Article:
Be The Camshaft Expert
We'll show you how, but you'll need to leave those old myths at the door.
February 24, 2009
By David Vizard
Photography by David Vizard, Johnny Hunkins

Intake Duration
Here's the intake cycle from start to finish. The duration (in this example 270 degrees) is indicated by arrow three. The degrees opening before TDC is indicated by arrow one, and the degrees after BDC to the closing point by arrow two. Number four indicates the intake centerline angle, which is exactly halfway between the opening and closing point

Lobe Centerline Angle Comparison
What's it worth to get the LCA right? In this graph the difference between three LCAs can be seen. The optimum for the 350 small-block mule motor was 108. A point to note here is that output was lost faster when the LCA was too wide (111) than when it was too tight (105). Although the 105 was a good match for output over the rpm range tested, it did lose idle quality and vacuum over the 108 LCA cam, hence the choice of the 108 as the best all-round deal.



Lobe Centerline Angle Determination Chart
To use this chart, first establish the number of cubes in the cylinder per inch of valve diameter. To get this number, divide the engine displacement by the number of cylinders, then by the intake valve diameter. Find that number on the vertical axis, then move across to the green line. At the intersection point, drop down to the base and read off the LCA required. Because big-block Chevys have angled valves, they need to have about 2 degrees less than this chart indicates.

302/347 Small-Block Ford LCA Cam Test
When used in the 302, the 276/280 roller hydraulic cam on a 110 LCA proved optimal, as even a 1 degree change either way produced worse results. Using a SCAT stroker kit, this engine was stretched to 347 inches and re-tested with the original 110 LCA cam. The stroker kit really helped both power and torque. When the 110 LCA was replaced with a more appropriate 108 LCA cam, the output made a further jump to the tune of some 20 lb-ft and 20 hp. The 108 cam in the 347 gave as much in terms of idle and vacuum as did the 110 LCA in the 302. Dozens of tests such as this show conclusively that the overlap and LCA--not the duration--are the first steps toward generating a cam spec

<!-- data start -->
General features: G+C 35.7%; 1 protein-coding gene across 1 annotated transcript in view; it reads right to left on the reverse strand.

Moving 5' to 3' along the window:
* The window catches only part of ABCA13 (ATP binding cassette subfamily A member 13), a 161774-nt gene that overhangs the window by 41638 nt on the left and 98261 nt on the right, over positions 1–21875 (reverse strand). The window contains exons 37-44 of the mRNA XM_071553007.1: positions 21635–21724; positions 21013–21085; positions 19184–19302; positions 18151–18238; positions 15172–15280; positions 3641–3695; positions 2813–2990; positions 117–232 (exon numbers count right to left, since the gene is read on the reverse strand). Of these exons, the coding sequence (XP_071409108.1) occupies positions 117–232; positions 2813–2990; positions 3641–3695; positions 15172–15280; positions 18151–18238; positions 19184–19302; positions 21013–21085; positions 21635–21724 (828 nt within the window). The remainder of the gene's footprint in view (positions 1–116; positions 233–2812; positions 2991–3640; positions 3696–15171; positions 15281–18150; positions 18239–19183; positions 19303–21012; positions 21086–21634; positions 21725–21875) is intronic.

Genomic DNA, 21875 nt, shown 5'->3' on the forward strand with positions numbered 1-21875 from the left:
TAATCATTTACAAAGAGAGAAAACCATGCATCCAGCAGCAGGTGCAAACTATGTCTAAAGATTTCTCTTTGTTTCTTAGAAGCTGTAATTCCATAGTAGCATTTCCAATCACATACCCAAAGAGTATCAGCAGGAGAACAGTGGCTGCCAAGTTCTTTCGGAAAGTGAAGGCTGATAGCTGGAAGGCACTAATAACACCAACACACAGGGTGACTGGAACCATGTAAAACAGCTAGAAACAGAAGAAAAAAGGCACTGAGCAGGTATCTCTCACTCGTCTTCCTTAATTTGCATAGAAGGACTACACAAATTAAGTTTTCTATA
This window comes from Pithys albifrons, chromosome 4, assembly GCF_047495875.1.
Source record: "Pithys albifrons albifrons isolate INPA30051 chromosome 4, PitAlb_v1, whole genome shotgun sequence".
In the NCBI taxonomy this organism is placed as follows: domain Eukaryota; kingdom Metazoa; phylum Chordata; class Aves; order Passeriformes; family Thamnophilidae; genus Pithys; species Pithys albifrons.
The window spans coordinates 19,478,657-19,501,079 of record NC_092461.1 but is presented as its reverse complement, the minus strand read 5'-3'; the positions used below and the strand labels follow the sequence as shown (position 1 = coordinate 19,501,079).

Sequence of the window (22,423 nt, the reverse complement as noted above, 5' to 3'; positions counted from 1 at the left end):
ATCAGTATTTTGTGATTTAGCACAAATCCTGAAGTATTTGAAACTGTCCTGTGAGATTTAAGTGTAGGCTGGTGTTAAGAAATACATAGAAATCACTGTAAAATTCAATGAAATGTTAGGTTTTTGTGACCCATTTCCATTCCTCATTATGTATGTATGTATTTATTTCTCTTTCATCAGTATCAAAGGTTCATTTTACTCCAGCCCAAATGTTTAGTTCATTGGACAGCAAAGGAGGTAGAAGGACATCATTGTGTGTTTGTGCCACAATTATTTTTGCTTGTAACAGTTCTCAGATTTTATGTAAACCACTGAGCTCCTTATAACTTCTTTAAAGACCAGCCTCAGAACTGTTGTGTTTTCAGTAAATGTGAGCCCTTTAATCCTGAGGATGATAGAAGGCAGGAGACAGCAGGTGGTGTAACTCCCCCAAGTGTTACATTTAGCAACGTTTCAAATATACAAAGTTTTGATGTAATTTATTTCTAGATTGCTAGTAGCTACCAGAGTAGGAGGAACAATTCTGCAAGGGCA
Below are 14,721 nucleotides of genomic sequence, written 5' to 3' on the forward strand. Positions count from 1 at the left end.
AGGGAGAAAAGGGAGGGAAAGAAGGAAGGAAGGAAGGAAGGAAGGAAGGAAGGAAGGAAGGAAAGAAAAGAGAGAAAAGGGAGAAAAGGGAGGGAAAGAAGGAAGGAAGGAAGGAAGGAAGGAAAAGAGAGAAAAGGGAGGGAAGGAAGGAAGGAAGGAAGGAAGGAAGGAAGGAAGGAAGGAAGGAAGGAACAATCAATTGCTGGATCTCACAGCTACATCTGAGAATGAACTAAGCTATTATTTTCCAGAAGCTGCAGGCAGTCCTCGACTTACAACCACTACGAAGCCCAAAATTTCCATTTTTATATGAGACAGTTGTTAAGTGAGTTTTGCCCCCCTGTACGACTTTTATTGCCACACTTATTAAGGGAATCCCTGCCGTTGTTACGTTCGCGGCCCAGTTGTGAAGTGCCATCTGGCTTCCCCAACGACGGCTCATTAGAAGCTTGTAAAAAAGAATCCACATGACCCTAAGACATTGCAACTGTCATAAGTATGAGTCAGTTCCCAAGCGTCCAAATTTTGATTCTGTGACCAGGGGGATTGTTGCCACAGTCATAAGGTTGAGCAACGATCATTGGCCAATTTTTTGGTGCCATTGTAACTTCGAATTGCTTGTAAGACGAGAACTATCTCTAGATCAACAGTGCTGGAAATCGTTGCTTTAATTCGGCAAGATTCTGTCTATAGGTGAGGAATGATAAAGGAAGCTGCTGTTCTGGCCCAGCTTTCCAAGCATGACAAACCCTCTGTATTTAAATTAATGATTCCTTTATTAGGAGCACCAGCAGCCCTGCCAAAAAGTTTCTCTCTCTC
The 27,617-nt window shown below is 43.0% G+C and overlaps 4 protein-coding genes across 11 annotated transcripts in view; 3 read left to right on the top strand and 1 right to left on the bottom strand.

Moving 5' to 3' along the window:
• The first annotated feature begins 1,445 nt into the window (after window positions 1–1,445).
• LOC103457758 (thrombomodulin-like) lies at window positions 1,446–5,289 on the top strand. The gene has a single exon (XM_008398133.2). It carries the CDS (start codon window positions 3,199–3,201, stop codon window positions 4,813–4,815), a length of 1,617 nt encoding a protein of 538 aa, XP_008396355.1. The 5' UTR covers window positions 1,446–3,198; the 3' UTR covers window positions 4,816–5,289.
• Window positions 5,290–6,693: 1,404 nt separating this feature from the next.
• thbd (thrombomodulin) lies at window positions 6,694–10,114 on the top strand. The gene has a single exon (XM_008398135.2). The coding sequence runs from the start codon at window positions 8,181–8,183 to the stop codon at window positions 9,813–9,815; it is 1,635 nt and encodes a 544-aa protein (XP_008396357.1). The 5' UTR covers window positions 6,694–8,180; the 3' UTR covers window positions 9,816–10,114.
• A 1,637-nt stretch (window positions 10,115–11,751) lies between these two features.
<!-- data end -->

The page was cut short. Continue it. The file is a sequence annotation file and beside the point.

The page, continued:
Output Versus Duration

Here is what happens when duration is increased, but all else is held constant. An important point to note is that there is no real big change in peak torque values, only that they occur further up the rpm range.

Output: Lift Versus Duration
Note how, for the same top-end output, the shorter-duration higher-lift combination made the same top end, but much better low speed power than the longer, lower-lift combo.

Spring Surge: What Is It?
Spring surge is when the spring can no longer fully control its own mass. This situation is caused by the spring being excited by a force that coincides with the spring's natural vibration frequency. Imagine a hammer striking the end of a spring. The impact (not unlike that of a valvetrain about to open a valve) will take time (be it very short) to travel down the spring. The effect of the impact is to close up the space of the top coil and the one immediately below it. This closing of the coils passes down the length of the spring until it reaches the bottom coil. There it is reflected and returns to the top. The point to note is that as it reaches the spring seat, the poundage the spring delivers is substantially reduced. In severe cases the lower coil of the spring can actually jump off the spring seat. When a spring experiences this sort of internal motion, it is in no way able to control the valvetrain.

Setting The Record Straight - Exploding Valvetrain Myths

Bump and Grind